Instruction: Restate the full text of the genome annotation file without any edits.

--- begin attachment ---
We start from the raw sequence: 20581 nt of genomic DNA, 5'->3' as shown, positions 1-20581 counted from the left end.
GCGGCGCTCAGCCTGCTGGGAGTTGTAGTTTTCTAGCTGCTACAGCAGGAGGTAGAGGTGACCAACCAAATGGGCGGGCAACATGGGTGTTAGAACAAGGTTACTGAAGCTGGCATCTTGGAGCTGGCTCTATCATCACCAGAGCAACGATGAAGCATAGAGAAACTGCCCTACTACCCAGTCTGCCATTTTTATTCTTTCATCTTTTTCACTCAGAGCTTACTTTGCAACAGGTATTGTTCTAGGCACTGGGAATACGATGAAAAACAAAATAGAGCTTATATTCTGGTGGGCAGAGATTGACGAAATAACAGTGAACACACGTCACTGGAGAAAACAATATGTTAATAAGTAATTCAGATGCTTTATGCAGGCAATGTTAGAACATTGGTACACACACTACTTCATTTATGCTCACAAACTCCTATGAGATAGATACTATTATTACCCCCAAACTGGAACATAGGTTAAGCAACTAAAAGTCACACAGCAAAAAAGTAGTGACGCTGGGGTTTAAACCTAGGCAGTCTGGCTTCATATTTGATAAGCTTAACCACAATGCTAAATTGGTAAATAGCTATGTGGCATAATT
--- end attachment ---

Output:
We start from the raw sequence: 20581 nt of genomic DNA, 5'->3' as shown, positions 1-20581 counted from the left end.
GCGGCGCTCAGCCTGCTGGGAGTTGTAGTTTTCTAGCTGCTACAGCAGGAGGTAGAGGTGACCAACCAAATGGGCGGGCAACATGGGTGTTAGAACAAGGTTACTGAAGCTGGCATCTTGGAGCTGGCTCTATCATCACCAGAGCAACGATGAAGCATAGAGAAACTGCCCTACTACCCAGTCTGCCATTTTTATTCTTTCATCTTTTTCACTCAGAGCTTACTTTGCAACAGGTATTGTTCTAGGCACTGGGAATACGATGAAAAACAAAATAGAGCTTATATTCTGGTGGGCAGAGATTGACGAAATAACAGTGAACACACGTCACTGGAGAAAACAATATGTTAATAAGTAATTCAGATGCTTTATGCAGGCAATGTTAGAACATTGGTACACACACTACTTCATTTATGCTCACAAACTCCTATGAGATAGATACTATTATTACCCCCAAACTGGAACATAGGTTAAGCAACTAAAAGTCACACAGCAAAAAAGTAGTGACGCTGGGGTTTAAACCTAGGCAGTCTGGCTTCATATTTGATAAGCTTAACCACAATGCTAAATTGGTAAATAGCTATGTGGCATAATT